If you want more information in the area, which has a lot of history, please visit the National Trust website.
Time to visit are the summer months, with June peaking for amount of birds, end of June/July for feeding behavior. You can land in inner Farne up to October (depending on the birds you are interested in) and no trips in the winter.
Weather is very erratic. You definitely need rain gear for yourself and your gear. Sun screen in necessary on rare days and hat is vital in inner Farne because of the Arctic Terns attacks. (Really!)
If you get seasick, take precautions because seas could be rough. There are toilets in the islands but no food or water, so be prepared.
Inner Farne ia larger than Staple, with the second being better for Puffins.
Wind is more important than light if you want landing shots. The first couple of days the wind direction was wrong and they were landing with their backs to us and we could only get them sideways at best. The last three days were fine, the Sunday being the best. It was morning, so East wind, very strong, had them suspended in the air. Especially 10 minutes before we left 😦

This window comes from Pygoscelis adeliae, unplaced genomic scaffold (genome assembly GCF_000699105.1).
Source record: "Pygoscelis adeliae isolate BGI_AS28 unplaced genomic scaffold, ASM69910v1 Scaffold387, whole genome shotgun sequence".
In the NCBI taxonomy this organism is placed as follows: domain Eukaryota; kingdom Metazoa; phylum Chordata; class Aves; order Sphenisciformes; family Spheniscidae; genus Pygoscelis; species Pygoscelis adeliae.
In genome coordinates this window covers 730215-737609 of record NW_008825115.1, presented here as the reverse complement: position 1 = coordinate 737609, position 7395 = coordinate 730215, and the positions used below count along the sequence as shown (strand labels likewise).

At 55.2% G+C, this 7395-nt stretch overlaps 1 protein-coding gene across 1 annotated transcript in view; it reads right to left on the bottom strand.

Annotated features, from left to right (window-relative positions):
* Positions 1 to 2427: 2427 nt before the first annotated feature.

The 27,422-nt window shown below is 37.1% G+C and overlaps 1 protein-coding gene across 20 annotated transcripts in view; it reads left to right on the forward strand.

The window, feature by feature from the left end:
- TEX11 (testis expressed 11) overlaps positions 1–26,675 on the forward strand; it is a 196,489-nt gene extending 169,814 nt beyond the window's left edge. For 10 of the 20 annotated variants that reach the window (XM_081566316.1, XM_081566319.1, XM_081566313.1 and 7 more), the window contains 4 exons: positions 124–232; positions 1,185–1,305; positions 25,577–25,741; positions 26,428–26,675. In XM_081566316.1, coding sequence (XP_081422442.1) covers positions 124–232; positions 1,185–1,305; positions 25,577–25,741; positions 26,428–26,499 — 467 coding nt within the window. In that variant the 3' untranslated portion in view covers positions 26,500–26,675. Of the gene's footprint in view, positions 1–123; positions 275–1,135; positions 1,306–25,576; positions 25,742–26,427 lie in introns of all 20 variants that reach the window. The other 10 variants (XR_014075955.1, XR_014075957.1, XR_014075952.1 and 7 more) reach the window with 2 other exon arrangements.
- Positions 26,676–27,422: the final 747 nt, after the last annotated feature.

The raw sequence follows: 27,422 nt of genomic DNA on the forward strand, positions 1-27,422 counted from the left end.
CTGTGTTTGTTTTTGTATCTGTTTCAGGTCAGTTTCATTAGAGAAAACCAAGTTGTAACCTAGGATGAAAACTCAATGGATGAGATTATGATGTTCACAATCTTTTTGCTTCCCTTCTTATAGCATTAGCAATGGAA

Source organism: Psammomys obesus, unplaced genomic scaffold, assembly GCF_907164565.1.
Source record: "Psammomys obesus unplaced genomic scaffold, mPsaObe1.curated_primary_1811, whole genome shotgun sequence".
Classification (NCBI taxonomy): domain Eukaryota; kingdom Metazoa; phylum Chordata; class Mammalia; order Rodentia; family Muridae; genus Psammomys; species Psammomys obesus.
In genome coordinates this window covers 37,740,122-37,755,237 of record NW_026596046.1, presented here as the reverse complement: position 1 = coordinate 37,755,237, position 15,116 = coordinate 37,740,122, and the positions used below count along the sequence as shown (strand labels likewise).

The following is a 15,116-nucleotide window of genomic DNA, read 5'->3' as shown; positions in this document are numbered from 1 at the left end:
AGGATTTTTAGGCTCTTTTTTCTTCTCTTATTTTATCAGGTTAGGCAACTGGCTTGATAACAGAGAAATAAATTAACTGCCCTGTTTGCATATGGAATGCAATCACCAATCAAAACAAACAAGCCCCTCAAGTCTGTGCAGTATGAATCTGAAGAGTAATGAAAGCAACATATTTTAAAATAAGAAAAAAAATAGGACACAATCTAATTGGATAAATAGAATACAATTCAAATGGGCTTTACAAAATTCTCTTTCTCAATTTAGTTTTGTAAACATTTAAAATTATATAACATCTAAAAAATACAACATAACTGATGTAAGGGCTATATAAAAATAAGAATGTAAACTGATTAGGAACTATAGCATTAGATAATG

If you take the “All day birding trip”, you will visit Stapes in the morning, and Inner Farne in the afternoon. Most people use the boat ride to eat. You will stay around two hours on each island and will be shown around the gray Seals and other rookeries, like the Pinnacles. Noise and scent will be intense at these, especially when you visit the Kittiwakes.
Equipment wise, some people carry a lot, some people use the tablet’s cameras. They are very close to the paths (you HAVE to stay in the paths as not to step in the burrows) but some photographers like to use tripods and long lenses.
Looking at it now, two trips under the belt, the ideal would be a stool with a monopod and a telephoto zoom.
If you take the morning or afternoon (half-day trip), you will stay on land aprox one hour, but will get a lot less tired.
Mornings are to Staple and afternoon to Inner. Staple is more difficult to land on because the steps could get wet and slippery at the minimum of rain or moist, and if you land, you need to be extra cautious not to take a fall or twist your ankle on the rocks before you get to the wooden path. The less you take with you, the less you have to worry about. Must: rain gear.
We will be making another post about Guillemots and other Auks.
Photos by Alfred and Fabiola Forns. All rights reserved, do not use without permission, please.